Now it seems the government has finally resolved the supply problems, with French supermarkets and pharmacies set to distribute masks running into the millions from next Monday.
Secretary of state for the economy, Agnes Pannier-Runacher, said Friday that large supermarkets would have some 10 million masks on sale for the general public from next week and had “secured orders” for a continued supply.
France will from May 11 roll back some lockdown restrictions — but, for example, those using public transport and teachers will be obliged to wear masks from that date.
Yet with hospital workers having spent weeks chasing after sufficient personal protective equipment to treat virus sufferers, seven medical associations want to know how all these millions of masks have only materialised now.
In a joint statement, the associations stated their belief that the “war” on coronavirus had given the retail sector a chance to indulge in profiteering, given the high demand for masks.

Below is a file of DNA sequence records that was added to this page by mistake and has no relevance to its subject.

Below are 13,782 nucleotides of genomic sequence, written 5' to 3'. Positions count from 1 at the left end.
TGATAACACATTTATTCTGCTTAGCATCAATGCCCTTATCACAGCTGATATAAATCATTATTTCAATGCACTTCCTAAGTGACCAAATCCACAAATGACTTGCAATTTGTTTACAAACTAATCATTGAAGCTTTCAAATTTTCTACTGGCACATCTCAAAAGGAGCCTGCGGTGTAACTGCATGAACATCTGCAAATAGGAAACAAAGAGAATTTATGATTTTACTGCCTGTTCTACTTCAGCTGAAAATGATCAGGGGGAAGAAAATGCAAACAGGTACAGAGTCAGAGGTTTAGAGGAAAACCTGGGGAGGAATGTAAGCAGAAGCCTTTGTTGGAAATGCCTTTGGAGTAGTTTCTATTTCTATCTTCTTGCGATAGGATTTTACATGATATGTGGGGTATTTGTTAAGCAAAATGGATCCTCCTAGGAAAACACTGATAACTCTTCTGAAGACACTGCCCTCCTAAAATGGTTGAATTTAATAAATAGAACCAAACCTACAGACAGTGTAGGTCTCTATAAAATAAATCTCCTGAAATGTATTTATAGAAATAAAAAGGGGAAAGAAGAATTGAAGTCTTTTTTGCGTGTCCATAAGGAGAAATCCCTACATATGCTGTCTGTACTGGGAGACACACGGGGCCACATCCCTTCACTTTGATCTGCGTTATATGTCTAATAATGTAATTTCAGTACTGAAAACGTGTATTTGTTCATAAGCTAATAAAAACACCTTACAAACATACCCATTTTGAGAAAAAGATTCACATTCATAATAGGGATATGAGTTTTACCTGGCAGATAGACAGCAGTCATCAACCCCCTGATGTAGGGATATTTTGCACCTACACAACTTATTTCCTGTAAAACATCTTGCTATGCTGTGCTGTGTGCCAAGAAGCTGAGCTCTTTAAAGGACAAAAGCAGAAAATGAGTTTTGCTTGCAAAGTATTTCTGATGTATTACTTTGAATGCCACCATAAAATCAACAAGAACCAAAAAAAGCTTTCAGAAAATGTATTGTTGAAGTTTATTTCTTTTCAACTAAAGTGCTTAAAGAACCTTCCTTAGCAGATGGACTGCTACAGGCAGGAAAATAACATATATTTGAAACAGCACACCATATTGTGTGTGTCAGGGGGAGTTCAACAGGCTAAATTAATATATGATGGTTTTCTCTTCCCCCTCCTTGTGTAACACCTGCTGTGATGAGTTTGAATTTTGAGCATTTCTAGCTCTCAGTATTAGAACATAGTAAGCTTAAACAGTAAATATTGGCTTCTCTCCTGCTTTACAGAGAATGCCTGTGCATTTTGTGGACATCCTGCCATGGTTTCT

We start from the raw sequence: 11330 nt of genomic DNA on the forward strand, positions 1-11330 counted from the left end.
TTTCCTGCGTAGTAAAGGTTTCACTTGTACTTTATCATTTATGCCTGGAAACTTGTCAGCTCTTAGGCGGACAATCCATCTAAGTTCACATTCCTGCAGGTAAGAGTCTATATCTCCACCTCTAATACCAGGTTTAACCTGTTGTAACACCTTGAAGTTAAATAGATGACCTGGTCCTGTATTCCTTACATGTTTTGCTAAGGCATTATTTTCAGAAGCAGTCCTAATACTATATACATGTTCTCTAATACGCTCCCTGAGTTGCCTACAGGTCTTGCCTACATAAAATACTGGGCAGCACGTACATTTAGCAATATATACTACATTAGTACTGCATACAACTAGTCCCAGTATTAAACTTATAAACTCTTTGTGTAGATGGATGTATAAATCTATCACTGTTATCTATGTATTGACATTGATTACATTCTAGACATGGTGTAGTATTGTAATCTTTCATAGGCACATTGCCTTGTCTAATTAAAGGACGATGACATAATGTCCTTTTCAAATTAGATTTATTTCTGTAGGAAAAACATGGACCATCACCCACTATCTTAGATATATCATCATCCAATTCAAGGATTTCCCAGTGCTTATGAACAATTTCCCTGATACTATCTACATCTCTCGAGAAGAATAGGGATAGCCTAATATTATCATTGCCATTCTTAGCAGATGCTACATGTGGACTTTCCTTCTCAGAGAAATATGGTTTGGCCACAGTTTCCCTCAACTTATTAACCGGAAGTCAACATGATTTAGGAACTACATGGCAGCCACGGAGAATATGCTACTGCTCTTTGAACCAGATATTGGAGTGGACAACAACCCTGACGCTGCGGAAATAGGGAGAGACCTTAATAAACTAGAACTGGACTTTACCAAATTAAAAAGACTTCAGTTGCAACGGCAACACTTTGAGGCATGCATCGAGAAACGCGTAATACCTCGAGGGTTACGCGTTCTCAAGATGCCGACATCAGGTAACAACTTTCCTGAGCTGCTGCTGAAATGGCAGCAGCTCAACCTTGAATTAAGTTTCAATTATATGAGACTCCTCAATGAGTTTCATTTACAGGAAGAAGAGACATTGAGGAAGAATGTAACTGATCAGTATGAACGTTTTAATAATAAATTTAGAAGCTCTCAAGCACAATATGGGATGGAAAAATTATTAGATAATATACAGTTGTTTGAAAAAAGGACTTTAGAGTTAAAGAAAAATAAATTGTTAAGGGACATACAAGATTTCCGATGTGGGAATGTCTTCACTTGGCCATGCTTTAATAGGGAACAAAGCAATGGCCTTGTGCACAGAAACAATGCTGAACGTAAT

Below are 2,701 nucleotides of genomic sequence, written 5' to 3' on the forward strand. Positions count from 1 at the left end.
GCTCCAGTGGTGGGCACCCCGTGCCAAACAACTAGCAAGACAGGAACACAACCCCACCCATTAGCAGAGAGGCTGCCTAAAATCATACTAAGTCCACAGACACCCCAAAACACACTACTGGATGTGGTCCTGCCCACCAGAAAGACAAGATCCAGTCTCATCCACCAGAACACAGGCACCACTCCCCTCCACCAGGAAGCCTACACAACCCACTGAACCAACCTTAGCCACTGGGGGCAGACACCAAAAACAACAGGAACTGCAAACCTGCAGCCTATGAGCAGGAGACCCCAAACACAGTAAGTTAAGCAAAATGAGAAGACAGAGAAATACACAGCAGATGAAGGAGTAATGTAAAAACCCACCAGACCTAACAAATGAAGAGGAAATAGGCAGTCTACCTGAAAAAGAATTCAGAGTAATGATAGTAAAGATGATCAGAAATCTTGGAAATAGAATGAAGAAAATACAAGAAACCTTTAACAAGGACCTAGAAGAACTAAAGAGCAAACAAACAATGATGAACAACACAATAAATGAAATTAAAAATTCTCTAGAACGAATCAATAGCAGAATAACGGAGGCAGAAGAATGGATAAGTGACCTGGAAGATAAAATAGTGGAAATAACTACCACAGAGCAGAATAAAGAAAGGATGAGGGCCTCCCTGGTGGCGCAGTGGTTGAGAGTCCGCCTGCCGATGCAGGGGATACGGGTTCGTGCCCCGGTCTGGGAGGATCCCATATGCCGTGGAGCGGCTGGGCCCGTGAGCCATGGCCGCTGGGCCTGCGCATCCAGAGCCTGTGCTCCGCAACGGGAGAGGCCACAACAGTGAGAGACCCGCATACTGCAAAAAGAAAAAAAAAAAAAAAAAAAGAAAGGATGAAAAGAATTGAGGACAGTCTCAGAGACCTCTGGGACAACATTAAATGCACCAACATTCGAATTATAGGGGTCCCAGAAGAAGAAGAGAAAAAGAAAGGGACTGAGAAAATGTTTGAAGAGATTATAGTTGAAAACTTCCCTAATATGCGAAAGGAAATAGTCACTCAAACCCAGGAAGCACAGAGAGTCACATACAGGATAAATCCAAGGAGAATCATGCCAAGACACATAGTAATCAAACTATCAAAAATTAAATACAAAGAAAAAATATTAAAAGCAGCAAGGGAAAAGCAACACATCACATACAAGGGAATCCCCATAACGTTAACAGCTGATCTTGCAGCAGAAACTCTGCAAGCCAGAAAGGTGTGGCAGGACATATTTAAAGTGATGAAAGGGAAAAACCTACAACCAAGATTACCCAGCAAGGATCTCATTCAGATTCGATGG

“How will our patients, especially the most fragile ones, understand that what wasn't to be found yesterday — when we were telling them they could not benefit from adapted protection — should emerge in great quantity today?”
Even a basic mask, such as single use versions now on offer with a ceiling price of less than one euro ($1.10) would have been welcome as “an essential” protective measure in the early days of the crisis.
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Retail chains insist they are not profiteering, their industry federation stating they “are not and never have been in charge of the purchase and supply of masks for caregivers.”
In a statement, the federation said it was “dishonest” and unfair to try to blame retailers for supply shortages.
It added its members had handed over stocks of higher grade reusable masks to health professionals early on in the crisis and did not have “hidden stocks”.